Sitting in a physician’s office wearing nothing but a paper thin gown can be daunting in and of itself. Now imagine, your white coat syndrome worsens as your doctor throws out unfamiliar vocabulary, as your mind draws a blank. If this sounds familiar, you’re not alone, according to Archives of Internal Medicine most patients only understand and retain about half of what a provider tells them, and do not feel comfortable asking providers to clarify. Approximately 90 million people in the United States lack the basic skills or proficiency necessary to understand and use health information as reported by The Institute of Medicine. National data from the Center for Education Statistics suggests that only 12 percent of American adults have proficient health literacy skills – reading, writing, understanding, computing, communication and using health information. The growing disparity in health literacy is directly impacting patient health. Low health literacy has been estimated to cost the U.S. economy between $106 billion and $236 billion annually reported by the Center for Health Policy Research.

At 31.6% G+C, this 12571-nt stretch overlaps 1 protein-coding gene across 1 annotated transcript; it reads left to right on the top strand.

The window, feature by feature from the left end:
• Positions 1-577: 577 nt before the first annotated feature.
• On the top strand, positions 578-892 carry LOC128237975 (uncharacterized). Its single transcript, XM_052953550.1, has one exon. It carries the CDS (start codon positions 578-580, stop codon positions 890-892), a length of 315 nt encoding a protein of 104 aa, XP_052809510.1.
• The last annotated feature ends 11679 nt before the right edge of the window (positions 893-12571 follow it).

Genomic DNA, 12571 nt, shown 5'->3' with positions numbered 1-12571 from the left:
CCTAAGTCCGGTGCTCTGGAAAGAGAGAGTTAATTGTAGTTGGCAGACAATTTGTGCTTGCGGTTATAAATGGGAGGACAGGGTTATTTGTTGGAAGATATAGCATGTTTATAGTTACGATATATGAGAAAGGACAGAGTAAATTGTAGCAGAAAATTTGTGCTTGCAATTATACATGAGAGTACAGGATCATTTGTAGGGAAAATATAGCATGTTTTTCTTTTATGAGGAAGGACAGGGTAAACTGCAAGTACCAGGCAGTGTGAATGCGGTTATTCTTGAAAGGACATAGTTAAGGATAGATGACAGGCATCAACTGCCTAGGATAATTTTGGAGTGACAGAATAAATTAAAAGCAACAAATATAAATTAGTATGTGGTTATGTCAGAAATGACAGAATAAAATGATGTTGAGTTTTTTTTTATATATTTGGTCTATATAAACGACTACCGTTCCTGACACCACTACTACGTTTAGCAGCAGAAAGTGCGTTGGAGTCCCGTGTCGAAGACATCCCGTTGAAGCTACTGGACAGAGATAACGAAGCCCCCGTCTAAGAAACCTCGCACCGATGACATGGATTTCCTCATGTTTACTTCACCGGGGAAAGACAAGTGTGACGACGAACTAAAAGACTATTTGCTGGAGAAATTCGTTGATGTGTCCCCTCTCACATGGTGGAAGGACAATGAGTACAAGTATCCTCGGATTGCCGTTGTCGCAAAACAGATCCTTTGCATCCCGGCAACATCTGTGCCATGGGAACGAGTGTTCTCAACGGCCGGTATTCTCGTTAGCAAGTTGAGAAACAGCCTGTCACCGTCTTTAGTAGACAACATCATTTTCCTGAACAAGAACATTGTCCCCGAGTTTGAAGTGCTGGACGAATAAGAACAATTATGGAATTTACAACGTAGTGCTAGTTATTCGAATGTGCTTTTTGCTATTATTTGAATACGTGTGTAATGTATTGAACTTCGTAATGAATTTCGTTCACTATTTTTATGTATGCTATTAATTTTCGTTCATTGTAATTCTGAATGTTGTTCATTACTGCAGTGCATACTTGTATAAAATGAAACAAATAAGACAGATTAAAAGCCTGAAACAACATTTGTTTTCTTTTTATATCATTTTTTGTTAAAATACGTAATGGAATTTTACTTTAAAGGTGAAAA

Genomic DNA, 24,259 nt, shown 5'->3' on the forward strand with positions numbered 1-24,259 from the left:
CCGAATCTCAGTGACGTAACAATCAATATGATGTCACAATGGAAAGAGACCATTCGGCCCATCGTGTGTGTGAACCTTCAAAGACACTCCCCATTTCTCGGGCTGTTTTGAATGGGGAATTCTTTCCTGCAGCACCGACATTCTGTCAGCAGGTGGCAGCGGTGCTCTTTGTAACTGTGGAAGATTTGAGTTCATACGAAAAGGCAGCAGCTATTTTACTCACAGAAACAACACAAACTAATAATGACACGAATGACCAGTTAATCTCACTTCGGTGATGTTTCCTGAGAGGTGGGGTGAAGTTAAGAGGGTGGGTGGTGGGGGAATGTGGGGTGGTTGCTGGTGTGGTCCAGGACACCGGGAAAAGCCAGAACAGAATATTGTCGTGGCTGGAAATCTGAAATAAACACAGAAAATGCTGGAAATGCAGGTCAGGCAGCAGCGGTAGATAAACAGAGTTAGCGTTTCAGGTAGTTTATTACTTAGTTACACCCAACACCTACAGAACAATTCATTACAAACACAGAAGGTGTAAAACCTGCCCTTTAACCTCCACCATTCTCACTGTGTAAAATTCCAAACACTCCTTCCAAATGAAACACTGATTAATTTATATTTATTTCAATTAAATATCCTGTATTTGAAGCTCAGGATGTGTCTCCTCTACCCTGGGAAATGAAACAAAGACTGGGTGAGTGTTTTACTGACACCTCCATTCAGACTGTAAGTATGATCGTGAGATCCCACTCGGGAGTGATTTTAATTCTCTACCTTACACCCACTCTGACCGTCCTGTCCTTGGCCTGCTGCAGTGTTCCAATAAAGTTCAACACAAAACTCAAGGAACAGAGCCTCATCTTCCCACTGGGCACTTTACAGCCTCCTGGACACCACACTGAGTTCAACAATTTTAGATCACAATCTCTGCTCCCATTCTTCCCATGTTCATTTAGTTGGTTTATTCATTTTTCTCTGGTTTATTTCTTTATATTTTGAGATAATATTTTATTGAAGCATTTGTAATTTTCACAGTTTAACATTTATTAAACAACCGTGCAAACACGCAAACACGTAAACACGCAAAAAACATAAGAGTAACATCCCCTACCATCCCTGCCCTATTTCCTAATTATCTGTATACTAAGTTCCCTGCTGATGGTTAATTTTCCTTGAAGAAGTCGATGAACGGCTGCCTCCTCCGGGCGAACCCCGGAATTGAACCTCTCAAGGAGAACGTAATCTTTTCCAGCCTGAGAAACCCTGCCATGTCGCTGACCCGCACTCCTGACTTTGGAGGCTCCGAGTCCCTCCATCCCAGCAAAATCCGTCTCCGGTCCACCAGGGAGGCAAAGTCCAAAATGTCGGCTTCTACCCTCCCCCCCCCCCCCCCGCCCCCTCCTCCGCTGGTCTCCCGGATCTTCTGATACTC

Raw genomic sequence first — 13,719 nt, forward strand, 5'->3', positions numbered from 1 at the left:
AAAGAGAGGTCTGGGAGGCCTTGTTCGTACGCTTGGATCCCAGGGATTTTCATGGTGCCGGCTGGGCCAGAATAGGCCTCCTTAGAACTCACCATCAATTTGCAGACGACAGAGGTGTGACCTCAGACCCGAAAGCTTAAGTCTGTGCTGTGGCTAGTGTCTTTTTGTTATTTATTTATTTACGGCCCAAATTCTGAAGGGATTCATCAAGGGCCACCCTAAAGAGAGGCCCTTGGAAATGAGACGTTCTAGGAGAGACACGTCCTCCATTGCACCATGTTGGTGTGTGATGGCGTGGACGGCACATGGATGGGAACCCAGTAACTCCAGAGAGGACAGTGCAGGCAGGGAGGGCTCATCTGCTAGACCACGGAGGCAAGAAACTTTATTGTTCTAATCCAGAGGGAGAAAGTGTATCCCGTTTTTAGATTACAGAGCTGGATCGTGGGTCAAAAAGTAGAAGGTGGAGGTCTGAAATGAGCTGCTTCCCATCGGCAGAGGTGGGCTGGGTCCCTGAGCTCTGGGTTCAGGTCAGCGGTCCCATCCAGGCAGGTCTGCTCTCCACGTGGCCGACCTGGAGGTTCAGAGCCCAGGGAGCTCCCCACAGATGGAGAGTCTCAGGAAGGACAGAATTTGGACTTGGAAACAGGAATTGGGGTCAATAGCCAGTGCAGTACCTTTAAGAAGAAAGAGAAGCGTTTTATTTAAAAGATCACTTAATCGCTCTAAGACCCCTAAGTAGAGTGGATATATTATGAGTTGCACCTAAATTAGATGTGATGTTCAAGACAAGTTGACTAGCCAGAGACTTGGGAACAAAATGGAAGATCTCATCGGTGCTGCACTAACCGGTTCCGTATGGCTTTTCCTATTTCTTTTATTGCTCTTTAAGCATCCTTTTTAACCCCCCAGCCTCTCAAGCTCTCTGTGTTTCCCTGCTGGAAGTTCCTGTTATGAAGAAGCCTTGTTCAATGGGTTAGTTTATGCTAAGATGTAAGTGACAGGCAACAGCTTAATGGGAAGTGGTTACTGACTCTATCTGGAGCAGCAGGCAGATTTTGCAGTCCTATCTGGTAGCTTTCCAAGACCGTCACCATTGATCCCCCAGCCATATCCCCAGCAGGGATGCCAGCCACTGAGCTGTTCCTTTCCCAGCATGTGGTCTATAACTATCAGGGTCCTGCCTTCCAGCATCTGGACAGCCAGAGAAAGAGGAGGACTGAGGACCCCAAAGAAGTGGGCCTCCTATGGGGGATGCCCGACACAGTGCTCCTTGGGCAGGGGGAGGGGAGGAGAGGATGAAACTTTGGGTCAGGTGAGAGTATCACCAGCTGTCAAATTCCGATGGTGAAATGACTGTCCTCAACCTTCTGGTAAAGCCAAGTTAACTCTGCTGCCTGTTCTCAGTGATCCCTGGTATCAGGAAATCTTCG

As defined in Health People 2010, Health literacy is:
“The degree to which individuals have the capacity to obtain, process, and understand basic health information and services needed to make appropriate health decisions.”
The problem affects patients of all demographics. People of all ages, race, income and education levels have a difficult time communicating with healthcare providers, and health literacy can also be influenced by culture, language, religion and belief systems.
Effects of low health literacy